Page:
One of the top points guards in the Class of 2017 has trimmed his list of potential collegiate destinations to six.
Trae Young, a consensus top-25 recruit, listed Texas Tech, Kansas, Oklahoma, Washington, Oklahoma State and Kentucky as the schools he is considering as he readies to begin his senior year of high school.
The list of the 6-foot-2 point guard is largely provincial as it includes Oklahoma, whose campus is just minutes away from Young’s Norman North High School, and fellow in-state school Oklahoma. Another pair of Big 12 schools make the list in powerhouse Kansas and the Red Raiders, whose first-year coach, Chris Beard, has spent the bulk of his career working in Texas. Texas Tech is also Young’s father’s alma mater. Washington has been on a role sending its players to the pros and recently received the commitment of top-five 2017 recruit Michael Porter, Jr.
Kentucky, of course, needs no explanation as to its attractiveness to high-level players.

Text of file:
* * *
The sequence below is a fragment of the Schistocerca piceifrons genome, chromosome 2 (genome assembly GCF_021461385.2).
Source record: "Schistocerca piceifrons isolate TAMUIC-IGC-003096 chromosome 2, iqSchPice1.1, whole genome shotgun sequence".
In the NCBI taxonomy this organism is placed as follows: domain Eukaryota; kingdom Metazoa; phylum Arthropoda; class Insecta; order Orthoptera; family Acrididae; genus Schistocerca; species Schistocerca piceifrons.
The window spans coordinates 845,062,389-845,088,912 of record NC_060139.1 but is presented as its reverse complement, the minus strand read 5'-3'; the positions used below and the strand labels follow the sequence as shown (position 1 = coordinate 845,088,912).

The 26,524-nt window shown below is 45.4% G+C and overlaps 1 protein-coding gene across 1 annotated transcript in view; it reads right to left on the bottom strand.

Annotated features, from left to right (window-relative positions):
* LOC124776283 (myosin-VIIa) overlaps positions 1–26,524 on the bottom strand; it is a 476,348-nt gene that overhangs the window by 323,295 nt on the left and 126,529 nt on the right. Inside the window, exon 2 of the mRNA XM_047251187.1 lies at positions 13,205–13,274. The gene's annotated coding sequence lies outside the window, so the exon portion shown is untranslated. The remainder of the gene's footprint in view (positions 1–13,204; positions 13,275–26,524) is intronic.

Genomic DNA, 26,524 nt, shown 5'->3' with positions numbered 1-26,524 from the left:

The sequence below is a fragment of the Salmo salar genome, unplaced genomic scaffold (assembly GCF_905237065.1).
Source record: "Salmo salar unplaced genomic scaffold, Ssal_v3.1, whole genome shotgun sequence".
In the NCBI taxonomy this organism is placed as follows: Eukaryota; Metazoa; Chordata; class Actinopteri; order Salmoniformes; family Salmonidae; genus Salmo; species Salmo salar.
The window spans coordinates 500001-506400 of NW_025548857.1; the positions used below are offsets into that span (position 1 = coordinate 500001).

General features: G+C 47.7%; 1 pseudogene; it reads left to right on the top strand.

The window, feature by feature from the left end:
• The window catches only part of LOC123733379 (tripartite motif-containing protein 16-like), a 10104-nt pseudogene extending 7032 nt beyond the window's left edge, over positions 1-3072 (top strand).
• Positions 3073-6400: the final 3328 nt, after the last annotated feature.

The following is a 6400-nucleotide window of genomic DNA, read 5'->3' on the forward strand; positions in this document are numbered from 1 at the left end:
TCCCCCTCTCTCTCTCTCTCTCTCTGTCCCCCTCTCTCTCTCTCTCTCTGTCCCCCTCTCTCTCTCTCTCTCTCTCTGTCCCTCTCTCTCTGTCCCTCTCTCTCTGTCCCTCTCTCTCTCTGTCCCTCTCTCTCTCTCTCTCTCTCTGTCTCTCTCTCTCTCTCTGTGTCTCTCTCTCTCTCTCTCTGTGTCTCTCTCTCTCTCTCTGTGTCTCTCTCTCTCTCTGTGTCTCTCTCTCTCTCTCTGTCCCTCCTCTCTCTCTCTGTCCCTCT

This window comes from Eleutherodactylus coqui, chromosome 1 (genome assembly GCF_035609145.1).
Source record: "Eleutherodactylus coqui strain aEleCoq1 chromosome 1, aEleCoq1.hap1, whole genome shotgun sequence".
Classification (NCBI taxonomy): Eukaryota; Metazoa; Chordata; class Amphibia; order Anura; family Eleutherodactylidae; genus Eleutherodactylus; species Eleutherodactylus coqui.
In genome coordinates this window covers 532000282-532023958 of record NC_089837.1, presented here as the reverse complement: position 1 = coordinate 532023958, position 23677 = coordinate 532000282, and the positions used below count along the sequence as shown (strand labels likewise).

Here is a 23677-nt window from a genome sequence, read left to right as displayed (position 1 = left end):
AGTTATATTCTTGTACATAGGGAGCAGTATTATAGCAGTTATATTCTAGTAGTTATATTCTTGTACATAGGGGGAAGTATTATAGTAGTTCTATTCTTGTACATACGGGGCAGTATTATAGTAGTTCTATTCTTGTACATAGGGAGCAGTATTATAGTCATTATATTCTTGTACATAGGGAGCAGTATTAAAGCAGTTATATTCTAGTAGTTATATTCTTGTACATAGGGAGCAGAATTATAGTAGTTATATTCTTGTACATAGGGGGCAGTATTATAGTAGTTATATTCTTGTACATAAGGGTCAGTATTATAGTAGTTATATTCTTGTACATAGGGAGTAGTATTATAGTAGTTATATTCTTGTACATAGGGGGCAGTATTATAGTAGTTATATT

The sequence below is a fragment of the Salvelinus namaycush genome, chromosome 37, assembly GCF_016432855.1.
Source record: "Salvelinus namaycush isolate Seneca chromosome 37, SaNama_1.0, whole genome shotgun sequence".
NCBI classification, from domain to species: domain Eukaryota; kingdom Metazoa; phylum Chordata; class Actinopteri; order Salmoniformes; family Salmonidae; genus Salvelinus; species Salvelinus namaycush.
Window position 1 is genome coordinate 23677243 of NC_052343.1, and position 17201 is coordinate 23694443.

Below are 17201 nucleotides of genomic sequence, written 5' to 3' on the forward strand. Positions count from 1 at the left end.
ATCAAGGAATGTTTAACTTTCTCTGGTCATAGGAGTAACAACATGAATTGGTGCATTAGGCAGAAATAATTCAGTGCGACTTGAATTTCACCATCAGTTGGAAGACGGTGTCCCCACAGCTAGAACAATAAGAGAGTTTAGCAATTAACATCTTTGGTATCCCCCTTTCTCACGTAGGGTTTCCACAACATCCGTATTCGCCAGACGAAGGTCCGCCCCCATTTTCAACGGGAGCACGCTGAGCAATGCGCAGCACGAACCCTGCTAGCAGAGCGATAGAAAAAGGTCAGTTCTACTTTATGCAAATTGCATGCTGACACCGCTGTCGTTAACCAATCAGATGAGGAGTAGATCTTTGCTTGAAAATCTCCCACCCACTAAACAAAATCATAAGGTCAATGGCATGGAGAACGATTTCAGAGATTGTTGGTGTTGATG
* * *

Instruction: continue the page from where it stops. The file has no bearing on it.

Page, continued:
Clemson will get a four-star recruit on campus a year earlier than it expected, though his on-court debut for the Tigers will remain on schedule.
A.J. Oliver, a guard from South Carolina, will enroll early at Clemson and redshirt this upcoming season, he announced via social media Wednesday.
“I woke up this morning and realized that the greatest opportunity for me is to enroll early into Clemson,” he wrote on Twitter. “I will redshirt a year & start my college career early.”
Oliver, whose mother is the head women’s basketball coach at Clemson, was a consensus top-100 player in the class of 2017 who committed to the Tigers last December. Texas Tech and the College of Charleston were involved before his commitment.